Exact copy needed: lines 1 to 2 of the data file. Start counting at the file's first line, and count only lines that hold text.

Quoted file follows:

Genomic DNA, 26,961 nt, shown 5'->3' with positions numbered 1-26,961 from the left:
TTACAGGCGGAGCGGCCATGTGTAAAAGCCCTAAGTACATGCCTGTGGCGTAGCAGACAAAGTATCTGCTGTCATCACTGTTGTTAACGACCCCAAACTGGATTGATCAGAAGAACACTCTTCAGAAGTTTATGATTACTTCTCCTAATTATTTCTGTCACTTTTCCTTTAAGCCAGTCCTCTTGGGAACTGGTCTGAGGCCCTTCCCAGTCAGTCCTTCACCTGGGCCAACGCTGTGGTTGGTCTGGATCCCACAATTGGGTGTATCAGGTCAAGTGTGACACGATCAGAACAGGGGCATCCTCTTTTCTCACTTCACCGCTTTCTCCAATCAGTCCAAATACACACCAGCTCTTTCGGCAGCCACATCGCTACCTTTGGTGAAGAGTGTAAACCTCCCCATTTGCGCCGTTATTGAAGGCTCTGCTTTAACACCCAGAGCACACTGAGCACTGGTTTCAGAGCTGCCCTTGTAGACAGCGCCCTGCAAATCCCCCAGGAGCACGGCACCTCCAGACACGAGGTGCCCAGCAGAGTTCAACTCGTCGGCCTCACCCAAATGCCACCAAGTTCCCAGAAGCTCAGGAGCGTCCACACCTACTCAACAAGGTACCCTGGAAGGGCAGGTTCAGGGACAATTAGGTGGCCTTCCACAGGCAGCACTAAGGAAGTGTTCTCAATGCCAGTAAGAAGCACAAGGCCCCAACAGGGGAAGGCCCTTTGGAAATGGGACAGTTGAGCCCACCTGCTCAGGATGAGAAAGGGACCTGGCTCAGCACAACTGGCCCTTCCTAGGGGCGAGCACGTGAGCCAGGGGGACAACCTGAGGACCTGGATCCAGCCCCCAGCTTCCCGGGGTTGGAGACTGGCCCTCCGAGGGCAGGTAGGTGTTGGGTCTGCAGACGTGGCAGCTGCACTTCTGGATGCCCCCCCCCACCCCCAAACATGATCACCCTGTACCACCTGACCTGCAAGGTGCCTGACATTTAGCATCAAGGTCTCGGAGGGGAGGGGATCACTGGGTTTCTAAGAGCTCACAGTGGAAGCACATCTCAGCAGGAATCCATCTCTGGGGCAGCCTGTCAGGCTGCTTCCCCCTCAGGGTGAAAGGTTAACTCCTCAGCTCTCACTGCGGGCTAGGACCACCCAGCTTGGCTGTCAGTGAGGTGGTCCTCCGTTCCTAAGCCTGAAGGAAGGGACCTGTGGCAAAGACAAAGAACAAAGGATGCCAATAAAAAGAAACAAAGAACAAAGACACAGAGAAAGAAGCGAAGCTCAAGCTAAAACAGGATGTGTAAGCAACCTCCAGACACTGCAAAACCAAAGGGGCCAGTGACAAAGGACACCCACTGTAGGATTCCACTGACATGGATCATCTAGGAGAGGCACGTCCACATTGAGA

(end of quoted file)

Genomic DNA, 26,961 nt, shown 5'->3' with positions numbered 1-26,961 from the left:
TTACAGGCGGAGCGGCCATGTGTAAAAGCCCTAAGTACATGCCTGTGGCGTAGCAGACAAAGTATCTGCTGTCATCACTGTTGTTAACGACCCCAAACTGGATTGATCAGAAGAACACTCTTCAGAAGTTTATGATTACTTCTCCTAATTATTTCTGTCACTTTTCCTTTAAGCCAGTCCTCTTGGGAACTGGTCTGAGGCCCTTCCCAGTCAGTCCTTCACCTGGGCCAACGCTGTGGTTGGTCTGGATCCCACAATTGGGTGTATCAGGTCAAGTGTGACACGATCAGAACAGGGGCATCCTCTTTTCTCACTTCACCGCTTTCTCCAATCAGTCCAAATACACACCAGCTCTTTCGGCAGCCACATCGCTACCTTTGGTGAAGAGTGTAAACCTCCCCATTTGCGCCGTTATTGAAGGCTCTGCTTTAACACCCAGAGCACACTGAGCACTGGTTTCAGAGCTGCCCTTGTAGACAGCGCCCTGCAAATCCCCCAGGAGCACGGCACCTCCAGACACGAGGTGCCCAGCAGAGTTCAACTCGTCGGCCTCACCCAAATGCCACCAAGTTCCCAGAAGCTCAGGAGCGTCCACACCTACTCAACAAGGTACCCTGGAAGGGCAGGTTCAGGGACAATTAGGTGGCCTTCCACAGGCAGCACTAAGGAAGTGTTCTCAATGCCAGTAAGAAGCACAAGGCCCCAACAGGGGAAGGCCCTTTGGAAATGGGACAGTTGAGCCCACCTGCTCAGGATGAGAAAGGGACCTGGCTCAGCACAACTGGCCCTTCCTAGGGGCGAGCACGTGAGCCAGGGGGACAACCTGAGGACCTGGATCCAGCCCCCAGCTTCCCGGGGTTGGAGACTGGCCCTCCGAGGGCAGGTAGGTGTTGGGTCTGCAGACGTGGCAGCTGCACTTCTGGATGCCCCCCCCCACCCCCAAACATGATCACCCTGTACCACCTGACCTGCAAGGTGCCTGACATTTAGCATCAAGGTCTCGGAGGGGAGGGGATCACTGGGTTTCTAAGAGCTCACAGTGGAAGCACATCTCAGCAGGAATCCATCTCTGGGGCAGCCTGTCAGGCTGCTTCCCCCTCAGGGTGAAAGGTTAACTCCTCAGCTCTCACTGCGGGCTAGGACCACCCAGCTTGGCTGTCAGTGAGGTGGTCCTCCGTTCCTAAGCCTGAAGGAAGGGACCTGTGGCAAAGACAAAGAACAAAGGATGCCAATAAAAAGAAACAAAGAACAAAGACACAGAGAAAGAAGCGAAGCTCAAGCTAAAACAGGATGTGTAAGCAACCTCCAGACACTGCAAAACCAAAGGGGCCAGTGACAAAGGACACCCACTGTAGGATTCCACTGACATGGATCATCTAGGAGAGGCACGTCCACATTGAGA